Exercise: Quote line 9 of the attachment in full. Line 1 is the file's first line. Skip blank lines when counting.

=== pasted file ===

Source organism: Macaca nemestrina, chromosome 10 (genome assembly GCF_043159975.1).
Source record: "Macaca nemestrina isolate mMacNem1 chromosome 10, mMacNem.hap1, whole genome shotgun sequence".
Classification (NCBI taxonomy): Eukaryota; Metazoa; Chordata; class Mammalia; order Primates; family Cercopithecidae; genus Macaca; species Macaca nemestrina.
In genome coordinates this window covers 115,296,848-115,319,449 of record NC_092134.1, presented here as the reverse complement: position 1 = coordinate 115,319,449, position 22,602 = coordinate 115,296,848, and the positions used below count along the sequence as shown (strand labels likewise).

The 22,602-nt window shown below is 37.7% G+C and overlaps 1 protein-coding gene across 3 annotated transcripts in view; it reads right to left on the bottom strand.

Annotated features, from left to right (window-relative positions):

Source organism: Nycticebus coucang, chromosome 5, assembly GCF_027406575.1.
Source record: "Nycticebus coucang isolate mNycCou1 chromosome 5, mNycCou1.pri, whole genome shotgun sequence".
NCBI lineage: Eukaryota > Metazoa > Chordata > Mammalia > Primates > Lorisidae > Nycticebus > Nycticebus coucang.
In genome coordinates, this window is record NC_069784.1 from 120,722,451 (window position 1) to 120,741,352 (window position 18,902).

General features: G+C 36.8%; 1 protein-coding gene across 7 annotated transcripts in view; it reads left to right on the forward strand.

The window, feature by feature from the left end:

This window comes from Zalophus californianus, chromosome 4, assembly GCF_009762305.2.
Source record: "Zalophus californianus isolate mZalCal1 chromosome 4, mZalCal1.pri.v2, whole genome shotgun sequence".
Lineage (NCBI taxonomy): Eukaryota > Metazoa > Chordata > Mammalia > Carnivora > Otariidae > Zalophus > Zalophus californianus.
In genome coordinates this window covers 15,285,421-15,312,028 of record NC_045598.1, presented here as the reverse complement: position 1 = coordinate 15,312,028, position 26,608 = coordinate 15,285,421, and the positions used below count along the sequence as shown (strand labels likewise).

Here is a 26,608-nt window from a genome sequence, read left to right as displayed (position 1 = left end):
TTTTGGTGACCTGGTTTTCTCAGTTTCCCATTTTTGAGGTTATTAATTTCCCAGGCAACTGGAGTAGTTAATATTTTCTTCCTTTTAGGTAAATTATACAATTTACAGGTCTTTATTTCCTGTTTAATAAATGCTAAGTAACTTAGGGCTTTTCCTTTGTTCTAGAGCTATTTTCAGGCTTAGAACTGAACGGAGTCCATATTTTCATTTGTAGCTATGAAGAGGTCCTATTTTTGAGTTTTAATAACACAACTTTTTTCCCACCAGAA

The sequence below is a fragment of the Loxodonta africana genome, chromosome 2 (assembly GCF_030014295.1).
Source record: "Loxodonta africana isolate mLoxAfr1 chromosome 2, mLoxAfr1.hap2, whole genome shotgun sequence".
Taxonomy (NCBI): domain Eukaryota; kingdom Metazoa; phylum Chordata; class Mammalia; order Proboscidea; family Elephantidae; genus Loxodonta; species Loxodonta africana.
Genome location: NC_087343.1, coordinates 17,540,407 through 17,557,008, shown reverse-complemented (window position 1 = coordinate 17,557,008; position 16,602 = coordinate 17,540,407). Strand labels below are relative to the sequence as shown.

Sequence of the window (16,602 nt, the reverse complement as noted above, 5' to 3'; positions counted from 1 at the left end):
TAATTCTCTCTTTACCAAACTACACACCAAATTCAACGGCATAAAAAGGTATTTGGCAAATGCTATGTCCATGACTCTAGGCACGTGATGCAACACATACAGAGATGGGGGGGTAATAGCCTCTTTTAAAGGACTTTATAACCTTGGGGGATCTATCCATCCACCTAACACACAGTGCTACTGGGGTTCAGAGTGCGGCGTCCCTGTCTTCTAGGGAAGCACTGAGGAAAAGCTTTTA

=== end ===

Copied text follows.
NCBI lineage: Eukaryota > Metazoa > Chordata > Mammalia > Primates > Lorisidae > Nycticebus > Nycticebus coucang.